How many ways can you tell a story? Each year, festivals and contests around the country ask that question of emerging and established filmmakers. Increasingly, these organizations seek traditionally produced content as well as films experimenting with virtual reality, 360-degree views, and smartphones. The world of film is evolving quickly, in exciting ways.
We recently spoke with 3 film organizations that use Submittable about networks, how new technology is shaping the industry, and why having a supportive creative community matters. Here are their stories.
AT&T Film Awards
AT&T is the world’s largest telecommunications company, but the 141-year-old organization isn’t just cellphones and wireless subscriptions. It’s also a growing entertainment platform for innovative content and emerging filmmakers. “We want to celebrate the important work happening in the creator community,” explains Dave Okamoto, senior marketing manager at AT&T, “and offer exposure and recognition for this work.”
AT&T began using the Submittable platform this year for its AT&T Entertainment Project, a competition seeking imaginative, undiscovered short films from aspiring professional and student filmmakers. Utilizing Submittable’s audience of artists and filmmakers, AT&T reached their goal of 1,000 submissions—in just three weeks. They received responses from 41 states and had to close the submission window early due to this overwhelming response. Finalists were showcased at AT&T Shape, a technology and entertainment expo attended by over 10,000 visitors at Warner Bros. Studios in Los Angeles.
This October, AT&T is opening submissions for the AT&T Film Awards, which aims to recognize undiscovered short films by college students, middle school and high school students, Spanish language filmmakers, and videographers using mobile devices. What does a winning entry look like? “First and foremost telling a good story is paramount,” says Okamoto. “Keep it original and engaging.”
The AT&T Film Awards begins accepting submissions on October 10, 2017. Winners will be announced in December 2017.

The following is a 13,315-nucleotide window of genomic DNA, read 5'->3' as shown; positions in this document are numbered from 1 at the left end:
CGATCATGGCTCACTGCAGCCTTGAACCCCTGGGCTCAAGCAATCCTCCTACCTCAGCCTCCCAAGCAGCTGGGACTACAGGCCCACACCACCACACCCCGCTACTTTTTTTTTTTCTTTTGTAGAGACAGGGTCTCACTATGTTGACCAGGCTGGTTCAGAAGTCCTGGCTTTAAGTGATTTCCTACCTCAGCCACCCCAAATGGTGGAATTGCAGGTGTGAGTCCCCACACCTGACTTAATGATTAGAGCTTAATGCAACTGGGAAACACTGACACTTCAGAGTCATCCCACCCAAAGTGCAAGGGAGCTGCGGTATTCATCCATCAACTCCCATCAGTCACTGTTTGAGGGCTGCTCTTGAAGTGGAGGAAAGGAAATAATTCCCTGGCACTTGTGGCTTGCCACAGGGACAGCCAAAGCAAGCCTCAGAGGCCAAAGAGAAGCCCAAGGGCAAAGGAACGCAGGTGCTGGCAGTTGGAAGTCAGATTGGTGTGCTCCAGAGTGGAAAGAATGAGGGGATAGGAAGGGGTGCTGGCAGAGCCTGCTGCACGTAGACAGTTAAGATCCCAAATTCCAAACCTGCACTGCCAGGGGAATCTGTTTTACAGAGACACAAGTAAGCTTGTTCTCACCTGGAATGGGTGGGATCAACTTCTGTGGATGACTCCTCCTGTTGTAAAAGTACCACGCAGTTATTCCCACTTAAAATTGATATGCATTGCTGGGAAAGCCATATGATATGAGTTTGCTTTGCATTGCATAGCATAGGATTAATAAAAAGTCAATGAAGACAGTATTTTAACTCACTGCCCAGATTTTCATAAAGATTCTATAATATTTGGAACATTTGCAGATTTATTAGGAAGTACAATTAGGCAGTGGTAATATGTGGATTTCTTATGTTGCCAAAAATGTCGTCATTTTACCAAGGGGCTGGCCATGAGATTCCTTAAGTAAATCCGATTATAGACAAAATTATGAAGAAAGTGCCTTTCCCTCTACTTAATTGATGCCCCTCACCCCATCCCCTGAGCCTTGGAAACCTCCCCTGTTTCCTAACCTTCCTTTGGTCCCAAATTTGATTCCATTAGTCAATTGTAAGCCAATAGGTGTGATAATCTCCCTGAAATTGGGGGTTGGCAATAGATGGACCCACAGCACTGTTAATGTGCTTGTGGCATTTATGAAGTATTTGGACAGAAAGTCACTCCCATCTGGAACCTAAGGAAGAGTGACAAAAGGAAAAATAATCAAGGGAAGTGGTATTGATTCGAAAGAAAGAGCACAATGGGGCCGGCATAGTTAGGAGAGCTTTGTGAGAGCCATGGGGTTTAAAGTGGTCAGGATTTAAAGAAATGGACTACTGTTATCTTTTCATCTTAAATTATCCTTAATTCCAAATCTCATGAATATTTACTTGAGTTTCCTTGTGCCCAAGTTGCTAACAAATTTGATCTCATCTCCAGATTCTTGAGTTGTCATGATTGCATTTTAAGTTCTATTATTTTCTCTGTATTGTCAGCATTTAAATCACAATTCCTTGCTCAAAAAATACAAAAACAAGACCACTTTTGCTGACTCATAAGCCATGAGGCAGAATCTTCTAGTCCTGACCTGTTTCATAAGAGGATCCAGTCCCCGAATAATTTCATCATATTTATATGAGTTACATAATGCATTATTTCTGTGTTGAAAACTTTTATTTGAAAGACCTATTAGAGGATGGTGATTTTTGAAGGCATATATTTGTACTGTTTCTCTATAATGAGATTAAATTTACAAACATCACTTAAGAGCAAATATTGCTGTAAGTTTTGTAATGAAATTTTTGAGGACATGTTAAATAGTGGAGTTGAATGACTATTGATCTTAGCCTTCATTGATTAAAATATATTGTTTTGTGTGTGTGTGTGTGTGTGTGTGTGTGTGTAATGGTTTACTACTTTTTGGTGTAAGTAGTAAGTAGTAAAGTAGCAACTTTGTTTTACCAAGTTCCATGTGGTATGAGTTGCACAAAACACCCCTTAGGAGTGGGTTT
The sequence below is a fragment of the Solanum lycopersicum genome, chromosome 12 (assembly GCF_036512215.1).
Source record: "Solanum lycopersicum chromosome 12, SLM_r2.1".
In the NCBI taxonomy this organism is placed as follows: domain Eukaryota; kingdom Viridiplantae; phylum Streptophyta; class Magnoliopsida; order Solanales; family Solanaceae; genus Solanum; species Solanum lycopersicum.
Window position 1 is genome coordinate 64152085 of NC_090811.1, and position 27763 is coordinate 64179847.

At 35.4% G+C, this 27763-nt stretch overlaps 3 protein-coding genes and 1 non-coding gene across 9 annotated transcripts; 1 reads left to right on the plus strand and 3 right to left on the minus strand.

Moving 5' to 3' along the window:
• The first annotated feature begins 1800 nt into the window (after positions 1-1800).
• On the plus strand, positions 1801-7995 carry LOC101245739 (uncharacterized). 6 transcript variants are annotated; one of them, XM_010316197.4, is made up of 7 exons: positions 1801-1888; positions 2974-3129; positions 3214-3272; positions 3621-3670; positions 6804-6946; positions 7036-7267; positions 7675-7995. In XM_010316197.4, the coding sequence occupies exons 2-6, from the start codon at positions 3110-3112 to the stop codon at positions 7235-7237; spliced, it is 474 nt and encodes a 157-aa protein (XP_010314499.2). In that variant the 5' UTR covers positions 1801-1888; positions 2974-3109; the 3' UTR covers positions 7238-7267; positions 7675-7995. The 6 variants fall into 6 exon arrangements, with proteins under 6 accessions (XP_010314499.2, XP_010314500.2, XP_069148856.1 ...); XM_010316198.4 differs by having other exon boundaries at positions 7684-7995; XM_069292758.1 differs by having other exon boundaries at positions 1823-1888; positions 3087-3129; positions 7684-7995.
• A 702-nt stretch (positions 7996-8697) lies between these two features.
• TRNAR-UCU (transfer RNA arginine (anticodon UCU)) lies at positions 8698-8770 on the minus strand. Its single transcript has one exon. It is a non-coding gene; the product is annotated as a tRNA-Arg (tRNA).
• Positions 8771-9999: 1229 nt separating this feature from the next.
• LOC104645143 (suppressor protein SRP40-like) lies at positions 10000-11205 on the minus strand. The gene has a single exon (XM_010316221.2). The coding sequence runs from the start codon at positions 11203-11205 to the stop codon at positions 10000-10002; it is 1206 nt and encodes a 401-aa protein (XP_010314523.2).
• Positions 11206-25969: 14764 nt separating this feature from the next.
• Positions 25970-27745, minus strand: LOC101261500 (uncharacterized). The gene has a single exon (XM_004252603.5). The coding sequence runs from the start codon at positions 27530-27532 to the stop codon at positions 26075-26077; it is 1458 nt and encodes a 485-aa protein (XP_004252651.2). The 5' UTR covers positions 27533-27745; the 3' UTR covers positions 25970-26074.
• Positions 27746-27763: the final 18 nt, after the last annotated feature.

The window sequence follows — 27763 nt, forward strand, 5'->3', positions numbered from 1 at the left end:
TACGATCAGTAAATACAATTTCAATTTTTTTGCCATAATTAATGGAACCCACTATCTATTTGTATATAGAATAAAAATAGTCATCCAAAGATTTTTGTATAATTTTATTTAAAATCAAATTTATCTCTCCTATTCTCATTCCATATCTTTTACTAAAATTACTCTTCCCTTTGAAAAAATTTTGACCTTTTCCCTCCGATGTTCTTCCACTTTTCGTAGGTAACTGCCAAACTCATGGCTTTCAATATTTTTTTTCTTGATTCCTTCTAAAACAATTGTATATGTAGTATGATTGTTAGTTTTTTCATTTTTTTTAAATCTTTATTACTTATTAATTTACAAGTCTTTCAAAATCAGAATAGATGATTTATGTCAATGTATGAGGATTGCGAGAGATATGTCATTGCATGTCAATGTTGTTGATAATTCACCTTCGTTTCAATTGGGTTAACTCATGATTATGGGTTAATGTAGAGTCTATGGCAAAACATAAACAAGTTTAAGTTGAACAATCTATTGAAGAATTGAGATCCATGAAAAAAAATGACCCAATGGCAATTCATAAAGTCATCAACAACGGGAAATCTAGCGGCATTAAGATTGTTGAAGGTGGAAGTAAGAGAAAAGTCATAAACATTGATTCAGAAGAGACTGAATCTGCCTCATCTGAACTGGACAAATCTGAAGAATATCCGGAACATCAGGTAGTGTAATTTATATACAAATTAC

San Diego Film Consortium
In 2012, Jodi Cilley was teaching film in San Diego, CA, when she noticed some major transitions in her field. Equipment was changing, shrinking even, lowering the barriers for entry to filmmaking. “It still takes hundreds of people and lots of specialized skill sets to make a film,” she points out, “but a lot of that was becoming more and more accessible.”
Cilley knew the San Diego community included filmmakers who commuted back and forth to Los Angeles, just two hours away. What if that network had enough resources to make films locally, within their own community? She tested the waters by holding a gathering in a local hotel. “We showed a bunch of films that we collected using Google Forms,” Cilley recalls. “After a year we thought we had enough submitted work that we could do an awards show … so we produced the San Diego Film Awards.” The fledgling organization switched from Google Forms to Submittable because it provided a single place for people to submit to multiple categories. “It’s really helped with efficiency,” says Cilley.
Today, the organization hosts a film week, film awards program, screenwriting competition, and most recently, a call for San Diego-based music videos. “For me, it’s important that the students I teach have experience in the industry, and I feel like it’s important for them to be able to get that here in San Diego and not have to move to L.A.,” says Cilley.
The Film Consortium San Diego is accepting music video submissions through December 31, 2017, for San Diego-based music videos, films, web series episodes, or albums that use at least 80% local talent, crew, locations, and resources.
Big Sky Documentary Film Festival
Montana is known for big skies and beautiful landscapes, but what about film? In 2017, the Big Sky Documentary Film Festival drew approximately 20,000 attendees to Missoula, MT (note: also the home of Submittable), for a festival with entries both from around the world and also just down the road.
“We want to generate more appreciation and support for the arts and films in Montana,” explains executive director Rachel Gregg. “The goal is to arm people with the tools they need to tell the story they want.”
One way the festival achieves this is by offering DocShop, a five-day forum that engages filmmakers, innovators, students, and media industry leaders in discussions about issues and ideas shaping their field. The workshop culminates with the Big Sky Pitch, an opportunity for a handful of filmmakers to pitch works-in-progress to a panel of industry representatives and funders.
Last year, the festival used Submittable to collect 50 pitch proposals. They narrowed this down to seven applicants, which was difficult. “We’re getting more and better quality proposals every year,” says Gregg.
In addition to film, the festival is trying something new in 2018 by opening submissions to audio documentaries as well. “We will always be a film festival, but radio and podcasts are enjoying a renaissance,” says Gregg, “and that’s not a thing we want to ignore. That’s part of the reason we’re using Submittable. Because it’s so flexible to try a new medium.”
The Big Sky Documentary Film Festival is accepting audio submissions through November 5, 2017. Selections will air at the 15th annual Big Sky Documentary Film Festival at live listening events.